Back in the spring of 1978, I was 24 and striving to make headway in my fledgling broadcasting career. I was offered – and accepted - a job in Sault Ste. Marie at one of the local radio stations.
I was working with a gentleman by the name of Muzz MacPherson, who had just been fired a few weeks before as coach of the Junior A Soo Greyhounds. The 1977-’78 season was Wayne Gretzky’s first in major junior hockey and Muzz was the guy who gave Wayne the idea of wearing number 99 that year, since a player with more seniority already was wearing Gretzky’s usual number 9.
In a short period of time Muzz (a former minor-league goalie) and I became close friends. We were very different. He was tough and fiery. I wasn’t tough or fiery, but for whatever reason we clicked on a personal level.
We hosted a show together called “Inside with Muzz and Mike”. Muzz knew a lot about sports beyond hockey, and he also knew a lot of people in the sports world.
After the Greyhounds were eliminated in a great 8-game series that spring against the
67’s (led by Bobby Smith) Gretzky made the big decision to accept a contact with Nelson Skalbania and the Indianapolis Racers of the World Hockey Association. Ottawa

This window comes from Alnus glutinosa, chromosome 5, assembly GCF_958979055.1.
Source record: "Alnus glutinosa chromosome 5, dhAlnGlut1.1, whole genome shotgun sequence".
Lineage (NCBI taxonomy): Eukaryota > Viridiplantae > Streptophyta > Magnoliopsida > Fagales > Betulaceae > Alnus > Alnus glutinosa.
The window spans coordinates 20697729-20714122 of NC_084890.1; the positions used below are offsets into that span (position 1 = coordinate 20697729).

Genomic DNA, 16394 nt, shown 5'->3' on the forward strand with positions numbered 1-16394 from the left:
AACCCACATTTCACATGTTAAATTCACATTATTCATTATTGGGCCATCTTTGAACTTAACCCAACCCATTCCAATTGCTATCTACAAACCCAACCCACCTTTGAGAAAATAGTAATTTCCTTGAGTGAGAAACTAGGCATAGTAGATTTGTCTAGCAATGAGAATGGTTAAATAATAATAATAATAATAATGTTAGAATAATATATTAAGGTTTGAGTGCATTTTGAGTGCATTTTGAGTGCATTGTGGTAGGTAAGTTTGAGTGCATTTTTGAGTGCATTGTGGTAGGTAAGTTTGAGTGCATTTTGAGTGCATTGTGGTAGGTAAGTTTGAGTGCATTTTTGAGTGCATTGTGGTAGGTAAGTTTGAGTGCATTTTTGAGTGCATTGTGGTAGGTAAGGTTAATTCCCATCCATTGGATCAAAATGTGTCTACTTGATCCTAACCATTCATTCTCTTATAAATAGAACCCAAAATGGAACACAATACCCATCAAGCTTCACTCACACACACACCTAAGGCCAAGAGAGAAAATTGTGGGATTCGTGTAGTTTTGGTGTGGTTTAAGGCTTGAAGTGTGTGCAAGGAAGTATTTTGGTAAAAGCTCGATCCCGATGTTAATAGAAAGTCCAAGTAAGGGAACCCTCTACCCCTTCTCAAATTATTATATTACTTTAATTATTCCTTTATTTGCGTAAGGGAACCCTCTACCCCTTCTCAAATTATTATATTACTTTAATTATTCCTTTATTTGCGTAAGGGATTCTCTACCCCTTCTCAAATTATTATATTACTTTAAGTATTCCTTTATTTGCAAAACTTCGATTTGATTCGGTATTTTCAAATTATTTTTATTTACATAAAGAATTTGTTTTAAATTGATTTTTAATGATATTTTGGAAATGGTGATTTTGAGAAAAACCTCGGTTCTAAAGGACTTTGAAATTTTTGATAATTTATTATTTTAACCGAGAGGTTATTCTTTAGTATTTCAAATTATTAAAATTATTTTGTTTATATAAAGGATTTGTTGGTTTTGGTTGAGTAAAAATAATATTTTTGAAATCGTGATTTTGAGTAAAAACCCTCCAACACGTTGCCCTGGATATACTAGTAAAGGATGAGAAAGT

Muzz and I immediately planned a one-hour special to look into Gretzky’s signing. He was a 17 year-old “underage”, a non-drafted free agent at a time when the NHL was not drafting 18 year-olds, and the signing triggered a host of interesting issues.
Among others we spoke with Maple Leafs owner Harold Ballard, Gretzky’s agent Gus Badali and John Tonelli, who himself had signed a few years before as an underager in the WHA.
Most importantly, we interviewed Gretzky himself.
Keep in mind
was only 17 when he did this interview. Wayne was, by his own admission, somewhat unhappy with the coaching change. Muzz had allowed Wayne Wayne focus on his offensive game, while Muzz’s replacement, Paul Theriault, pushed to work on his overall game. Wayne
Theriault was an excellent coach who had success in Junior hockey over the years, but he didn’t utilize the style Gretzky felt most comfortable playing.
He revealed that at one point, before the end of the season, he actually contacted his parents back in
and discussed the possibility of not finishing out the season with the Greyhounds. He stayed and played and was tremendous in the Brantford series. Ottawa
Soon thereafter, though, he was offered a lucrative contract, which he signed.
I’ve included a very short clip from the interview with Gretzky, from the spring of 1978.
If followers of this site are interested, we will try to retrieve more snippets of that interview with Wayne in the weeks to come.